There are three possible scenarios for this – setting up a company which enables the researchers involved to return to their original institutions or stop working in the public sector if they so desire; a scientific assistance scheme through which researchers contribute their skills for 20% of their time while still being paid by their public sector employers; and participation in the governance of a company.

The pre-maturation programme

This programme provides financial support for certain breakthrough projects with transfer potential which are at too early a stage of development to qualify for maturation support by a CNRS Technology transfer company (SATT). The selected projects are monitored and funded for a maximum of twelve months.

Projects involving fundamental research are excluded from this programme.

Since 2019, the CNRS has expressed its opinion that usage, cultural and social innovations should be considered in the same way as technological innovation.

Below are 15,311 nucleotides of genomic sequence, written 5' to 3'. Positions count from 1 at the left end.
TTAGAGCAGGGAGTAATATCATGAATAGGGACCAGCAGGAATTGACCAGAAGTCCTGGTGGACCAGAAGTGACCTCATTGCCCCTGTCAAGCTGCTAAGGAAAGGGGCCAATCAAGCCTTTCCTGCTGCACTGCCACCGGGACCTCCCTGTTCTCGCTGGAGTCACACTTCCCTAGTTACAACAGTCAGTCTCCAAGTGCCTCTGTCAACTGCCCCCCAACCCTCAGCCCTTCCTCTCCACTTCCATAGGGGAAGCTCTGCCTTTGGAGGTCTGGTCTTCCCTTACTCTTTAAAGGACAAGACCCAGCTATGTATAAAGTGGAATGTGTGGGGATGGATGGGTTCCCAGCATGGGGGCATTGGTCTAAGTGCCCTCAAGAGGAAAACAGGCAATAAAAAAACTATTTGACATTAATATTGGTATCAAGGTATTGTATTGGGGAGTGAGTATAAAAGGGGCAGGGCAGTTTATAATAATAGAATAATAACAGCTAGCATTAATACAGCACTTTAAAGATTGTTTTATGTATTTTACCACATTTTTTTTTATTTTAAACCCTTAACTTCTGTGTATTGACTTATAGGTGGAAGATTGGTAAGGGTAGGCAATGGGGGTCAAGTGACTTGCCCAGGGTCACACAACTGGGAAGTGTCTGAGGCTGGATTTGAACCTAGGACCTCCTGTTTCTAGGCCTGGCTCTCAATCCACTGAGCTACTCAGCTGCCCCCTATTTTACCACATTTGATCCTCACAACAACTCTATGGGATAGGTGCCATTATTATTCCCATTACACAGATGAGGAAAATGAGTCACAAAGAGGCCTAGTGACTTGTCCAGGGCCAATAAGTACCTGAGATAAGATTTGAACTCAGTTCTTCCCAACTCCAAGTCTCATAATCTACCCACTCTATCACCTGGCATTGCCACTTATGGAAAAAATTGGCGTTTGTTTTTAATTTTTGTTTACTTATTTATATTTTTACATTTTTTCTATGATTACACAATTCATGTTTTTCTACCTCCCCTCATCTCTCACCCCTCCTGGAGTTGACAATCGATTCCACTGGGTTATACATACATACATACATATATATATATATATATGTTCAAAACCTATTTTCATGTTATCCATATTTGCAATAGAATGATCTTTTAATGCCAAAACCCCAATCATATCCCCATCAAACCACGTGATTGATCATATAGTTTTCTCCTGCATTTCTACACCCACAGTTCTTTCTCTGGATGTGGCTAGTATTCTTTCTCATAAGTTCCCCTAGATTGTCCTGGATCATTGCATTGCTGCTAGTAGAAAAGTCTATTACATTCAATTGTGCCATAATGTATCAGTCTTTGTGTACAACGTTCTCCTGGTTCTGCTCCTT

Training

The Institute offers twenty-four training courses as the main Institute and eight courses as a secondary Institute for academics or those in industry.

Eleven research units provide training in study, planning and modelling (of monuments, heritage and the environment), social issues and the processing and usage of data.

Innovatives SHS. The exhibition which promotes research in the humanities and social sciences

The INSHS created the Innovatives SHS exhibition, a splendid showcase for the diversity of expertise of humanities and social sciences researchers. The Institute has already organized four of these events - in Paris in 2013 and 2015, in Marseille in 2017 and in Lille in 2019.

The exhibitors come from research teams of all kinds - research units in France and other countries, host teams, Labcoms and start-up companies. They respond to a call for applications the year before the exhibition and are selected by a committee of innovation transfer experts from the INSHS, the Houses of Human Sciences and the CNRS regional delegations.

At these exhibitions researchers present their innovation transfer projects which have often been developed in collaboration with an industrial company, a local authority or an association.

In addition, the exhibition encourages meetings and sharing experiences between exhibitors themselves as well as between exhibitors and visitors. It is an event which is highly conducive to helping partnerships to begin and develop.

Innovatives SHS